More Collections SULAIR SU Home

Serial Set  

About the Collection

The U.S. Congressional Serial Set, commonly referred to as the Serial Set, contains the House and Senate Documents and the House and Senate Reports bound by session of Congress. It began publication with the 15th Congress, 1st Session (1817). Documents before 1817 may be found in the American State Papers. In general, it includes: committee reports related to bills and other matters, presidential communications to Congress, treaty materials, certain executive department publications, and certain non-governmental publications.

Immigration Commission Reports. During the 2nd and 3rd sessions of the 61st Congress, reports on immigration issues were issued to the Senate. This resulted in the issuance in 1911 of 42 volumes formally referred to as the Immigration Commission Reports. These volumes are also commonly called the Dillingham Commission Report with reference to the chair of the commission, William P. Dillingham, Senator from Vermont during the years 1900–1923.

The immigration reports include statistical reviews, emigration and immigration conditions in Europe and other parts of the world, occupations of immigrants (including extensive coverage of immigrants in the industries of the time), living conditions, conditions of immigrants in major metropolitan and agricultural areas, the schooling of immigrant children, social and cultural organizations and societies of immigrants, and immigration legislation at the state and federal levels.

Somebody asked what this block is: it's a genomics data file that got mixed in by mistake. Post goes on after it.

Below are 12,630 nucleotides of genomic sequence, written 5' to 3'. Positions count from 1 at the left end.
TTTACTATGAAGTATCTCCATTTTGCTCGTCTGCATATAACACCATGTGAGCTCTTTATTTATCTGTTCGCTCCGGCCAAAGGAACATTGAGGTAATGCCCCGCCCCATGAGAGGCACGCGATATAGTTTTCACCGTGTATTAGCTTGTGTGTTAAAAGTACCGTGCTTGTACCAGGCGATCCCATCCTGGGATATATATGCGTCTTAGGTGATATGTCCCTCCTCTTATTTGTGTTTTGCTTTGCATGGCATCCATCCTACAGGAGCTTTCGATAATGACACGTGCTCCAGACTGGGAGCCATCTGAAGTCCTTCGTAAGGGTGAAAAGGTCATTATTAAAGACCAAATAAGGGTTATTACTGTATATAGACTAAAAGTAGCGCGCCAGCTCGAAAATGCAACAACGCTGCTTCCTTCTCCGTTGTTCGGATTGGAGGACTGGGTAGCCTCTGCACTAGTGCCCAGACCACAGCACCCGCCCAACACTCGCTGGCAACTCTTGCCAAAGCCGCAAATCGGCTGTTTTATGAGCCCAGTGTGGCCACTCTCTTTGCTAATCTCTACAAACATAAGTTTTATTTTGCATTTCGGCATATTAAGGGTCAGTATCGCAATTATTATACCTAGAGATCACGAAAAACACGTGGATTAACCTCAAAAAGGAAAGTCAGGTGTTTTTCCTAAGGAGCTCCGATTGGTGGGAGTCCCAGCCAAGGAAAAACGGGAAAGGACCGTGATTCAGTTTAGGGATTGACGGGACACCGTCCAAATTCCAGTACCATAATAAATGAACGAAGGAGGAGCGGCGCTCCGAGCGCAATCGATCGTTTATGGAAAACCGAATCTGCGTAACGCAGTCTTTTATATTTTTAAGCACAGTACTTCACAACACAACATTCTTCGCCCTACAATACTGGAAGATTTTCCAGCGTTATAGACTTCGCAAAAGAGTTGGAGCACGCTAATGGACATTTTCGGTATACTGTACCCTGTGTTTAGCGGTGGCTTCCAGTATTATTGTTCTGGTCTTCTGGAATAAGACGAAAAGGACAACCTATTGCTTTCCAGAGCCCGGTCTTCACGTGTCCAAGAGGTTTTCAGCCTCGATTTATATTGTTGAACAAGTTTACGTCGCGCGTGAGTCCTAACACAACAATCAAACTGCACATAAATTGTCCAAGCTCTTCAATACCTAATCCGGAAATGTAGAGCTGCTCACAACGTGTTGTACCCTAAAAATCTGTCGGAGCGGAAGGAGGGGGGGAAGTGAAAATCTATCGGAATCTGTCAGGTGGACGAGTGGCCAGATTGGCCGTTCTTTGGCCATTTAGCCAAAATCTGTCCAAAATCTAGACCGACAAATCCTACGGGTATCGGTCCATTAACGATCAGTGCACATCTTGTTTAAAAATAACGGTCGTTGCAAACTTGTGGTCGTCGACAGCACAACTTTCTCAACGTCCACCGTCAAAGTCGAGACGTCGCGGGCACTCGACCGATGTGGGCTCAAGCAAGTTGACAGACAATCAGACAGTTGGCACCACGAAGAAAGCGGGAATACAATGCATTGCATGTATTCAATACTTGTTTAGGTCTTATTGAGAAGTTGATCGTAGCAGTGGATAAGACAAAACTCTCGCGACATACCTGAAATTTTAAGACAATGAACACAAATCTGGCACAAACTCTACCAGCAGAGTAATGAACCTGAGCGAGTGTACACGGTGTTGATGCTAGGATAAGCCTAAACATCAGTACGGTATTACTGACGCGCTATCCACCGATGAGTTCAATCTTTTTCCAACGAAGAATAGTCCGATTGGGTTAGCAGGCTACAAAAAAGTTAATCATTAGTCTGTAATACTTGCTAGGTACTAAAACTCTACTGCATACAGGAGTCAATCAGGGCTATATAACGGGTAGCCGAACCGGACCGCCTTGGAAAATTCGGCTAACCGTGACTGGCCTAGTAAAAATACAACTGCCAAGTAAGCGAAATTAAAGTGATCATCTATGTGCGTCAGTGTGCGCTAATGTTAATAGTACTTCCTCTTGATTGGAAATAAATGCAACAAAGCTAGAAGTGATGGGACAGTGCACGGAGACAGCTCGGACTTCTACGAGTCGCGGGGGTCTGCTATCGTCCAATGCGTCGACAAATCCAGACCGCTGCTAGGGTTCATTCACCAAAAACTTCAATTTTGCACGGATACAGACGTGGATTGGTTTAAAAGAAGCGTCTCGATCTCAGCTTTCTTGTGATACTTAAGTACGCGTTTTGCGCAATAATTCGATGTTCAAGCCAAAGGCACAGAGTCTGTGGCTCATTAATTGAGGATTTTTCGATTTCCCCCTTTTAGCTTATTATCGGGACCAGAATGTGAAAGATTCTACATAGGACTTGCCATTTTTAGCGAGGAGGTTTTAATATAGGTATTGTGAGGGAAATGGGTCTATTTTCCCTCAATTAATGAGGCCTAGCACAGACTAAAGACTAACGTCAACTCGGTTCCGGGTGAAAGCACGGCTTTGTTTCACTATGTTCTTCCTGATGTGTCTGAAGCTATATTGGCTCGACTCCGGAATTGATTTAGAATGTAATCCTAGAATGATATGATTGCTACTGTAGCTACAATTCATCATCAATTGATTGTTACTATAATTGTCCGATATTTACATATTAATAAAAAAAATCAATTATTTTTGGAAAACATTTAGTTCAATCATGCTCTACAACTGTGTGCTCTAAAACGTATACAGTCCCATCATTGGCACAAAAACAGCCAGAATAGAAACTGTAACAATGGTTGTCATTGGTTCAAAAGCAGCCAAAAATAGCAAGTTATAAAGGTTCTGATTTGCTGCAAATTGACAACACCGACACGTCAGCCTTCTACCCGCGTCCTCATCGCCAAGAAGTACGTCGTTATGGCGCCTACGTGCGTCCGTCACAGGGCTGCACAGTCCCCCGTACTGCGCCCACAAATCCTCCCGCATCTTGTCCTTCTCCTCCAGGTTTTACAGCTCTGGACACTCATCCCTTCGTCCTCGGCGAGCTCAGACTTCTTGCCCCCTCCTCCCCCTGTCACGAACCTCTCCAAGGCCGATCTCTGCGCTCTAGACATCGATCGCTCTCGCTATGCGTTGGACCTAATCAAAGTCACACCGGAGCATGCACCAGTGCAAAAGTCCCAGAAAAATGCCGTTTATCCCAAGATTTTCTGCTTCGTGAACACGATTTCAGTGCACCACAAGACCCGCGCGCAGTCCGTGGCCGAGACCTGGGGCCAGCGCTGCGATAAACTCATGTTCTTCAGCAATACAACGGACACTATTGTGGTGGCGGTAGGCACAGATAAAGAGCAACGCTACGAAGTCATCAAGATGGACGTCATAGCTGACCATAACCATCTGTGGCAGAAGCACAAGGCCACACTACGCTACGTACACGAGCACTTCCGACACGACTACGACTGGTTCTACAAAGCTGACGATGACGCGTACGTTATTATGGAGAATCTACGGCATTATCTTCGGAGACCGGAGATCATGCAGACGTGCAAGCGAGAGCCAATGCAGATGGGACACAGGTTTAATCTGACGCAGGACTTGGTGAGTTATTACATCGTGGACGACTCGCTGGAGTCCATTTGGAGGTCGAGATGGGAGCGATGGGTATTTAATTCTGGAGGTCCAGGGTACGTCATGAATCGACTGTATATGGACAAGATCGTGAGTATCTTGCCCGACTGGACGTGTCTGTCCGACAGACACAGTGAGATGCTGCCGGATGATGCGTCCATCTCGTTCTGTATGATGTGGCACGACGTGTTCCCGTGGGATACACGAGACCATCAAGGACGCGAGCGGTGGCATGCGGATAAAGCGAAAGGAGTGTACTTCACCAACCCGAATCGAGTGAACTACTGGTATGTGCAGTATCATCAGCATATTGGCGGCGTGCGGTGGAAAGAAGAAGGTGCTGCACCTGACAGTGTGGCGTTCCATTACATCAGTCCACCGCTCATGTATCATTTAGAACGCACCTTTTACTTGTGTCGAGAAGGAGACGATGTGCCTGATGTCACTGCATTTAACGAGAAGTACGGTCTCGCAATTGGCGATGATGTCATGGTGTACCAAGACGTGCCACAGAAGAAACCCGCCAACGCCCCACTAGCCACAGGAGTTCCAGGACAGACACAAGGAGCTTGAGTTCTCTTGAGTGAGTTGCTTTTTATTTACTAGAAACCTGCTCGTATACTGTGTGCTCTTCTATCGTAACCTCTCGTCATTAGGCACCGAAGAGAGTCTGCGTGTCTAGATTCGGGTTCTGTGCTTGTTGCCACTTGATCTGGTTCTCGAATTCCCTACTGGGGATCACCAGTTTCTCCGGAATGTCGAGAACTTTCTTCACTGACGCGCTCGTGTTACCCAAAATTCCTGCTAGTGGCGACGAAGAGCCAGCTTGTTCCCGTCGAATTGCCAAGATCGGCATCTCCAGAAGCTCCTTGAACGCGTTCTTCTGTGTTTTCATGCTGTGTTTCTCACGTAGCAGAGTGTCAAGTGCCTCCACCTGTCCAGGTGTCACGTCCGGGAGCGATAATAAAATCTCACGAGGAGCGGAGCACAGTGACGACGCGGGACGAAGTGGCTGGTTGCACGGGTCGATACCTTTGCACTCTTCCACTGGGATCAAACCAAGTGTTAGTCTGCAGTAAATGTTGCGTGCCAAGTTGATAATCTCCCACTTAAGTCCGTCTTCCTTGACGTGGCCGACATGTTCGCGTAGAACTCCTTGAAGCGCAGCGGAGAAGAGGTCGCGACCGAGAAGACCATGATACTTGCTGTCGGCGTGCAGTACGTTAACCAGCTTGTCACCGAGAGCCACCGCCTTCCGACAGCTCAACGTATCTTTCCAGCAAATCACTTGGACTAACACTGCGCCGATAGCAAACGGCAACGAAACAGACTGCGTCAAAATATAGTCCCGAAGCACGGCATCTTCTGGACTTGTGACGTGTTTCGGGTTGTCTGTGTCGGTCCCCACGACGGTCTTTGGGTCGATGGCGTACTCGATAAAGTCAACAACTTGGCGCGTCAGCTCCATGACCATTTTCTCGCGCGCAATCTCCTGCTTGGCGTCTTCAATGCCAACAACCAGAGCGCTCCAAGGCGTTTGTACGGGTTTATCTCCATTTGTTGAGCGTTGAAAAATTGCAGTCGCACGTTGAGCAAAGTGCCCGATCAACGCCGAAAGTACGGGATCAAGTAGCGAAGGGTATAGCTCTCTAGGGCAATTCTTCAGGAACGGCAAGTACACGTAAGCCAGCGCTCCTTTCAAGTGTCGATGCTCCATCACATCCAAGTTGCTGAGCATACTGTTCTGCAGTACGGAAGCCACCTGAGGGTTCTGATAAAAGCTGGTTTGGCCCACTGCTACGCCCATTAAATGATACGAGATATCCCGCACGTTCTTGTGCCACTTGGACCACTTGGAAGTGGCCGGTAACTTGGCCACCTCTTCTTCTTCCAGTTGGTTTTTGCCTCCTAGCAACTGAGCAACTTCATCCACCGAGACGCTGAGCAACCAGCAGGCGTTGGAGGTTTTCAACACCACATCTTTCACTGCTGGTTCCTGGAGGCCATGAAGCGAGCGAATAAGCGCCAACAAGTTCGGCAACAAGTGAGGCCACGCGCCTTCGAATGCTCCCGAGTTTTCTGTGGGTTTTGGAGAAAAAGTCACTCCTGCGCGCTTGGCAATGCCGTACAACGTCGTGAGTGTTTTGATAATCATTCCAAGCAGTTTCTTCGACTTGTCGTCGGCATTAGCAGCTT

Women and Child Wage Earners in the U.S. Also during the 2nd and 3rd sessions of the 61st Congress, reports on issues of women and children wage-earners in the United States were delivered by the Bureau of Labor in 19 volumes. These reports include histories of women in industry and labor unions, the employment of women in trade, factories, and agriculture, family budgets, conditions under which children left school to obtain work, infant mortality in relation to the employment of mothers, disease and causes of death among women and child workers, issues of juvenile delinquency and crime, labor laws, and the beginnings of child labor legislation.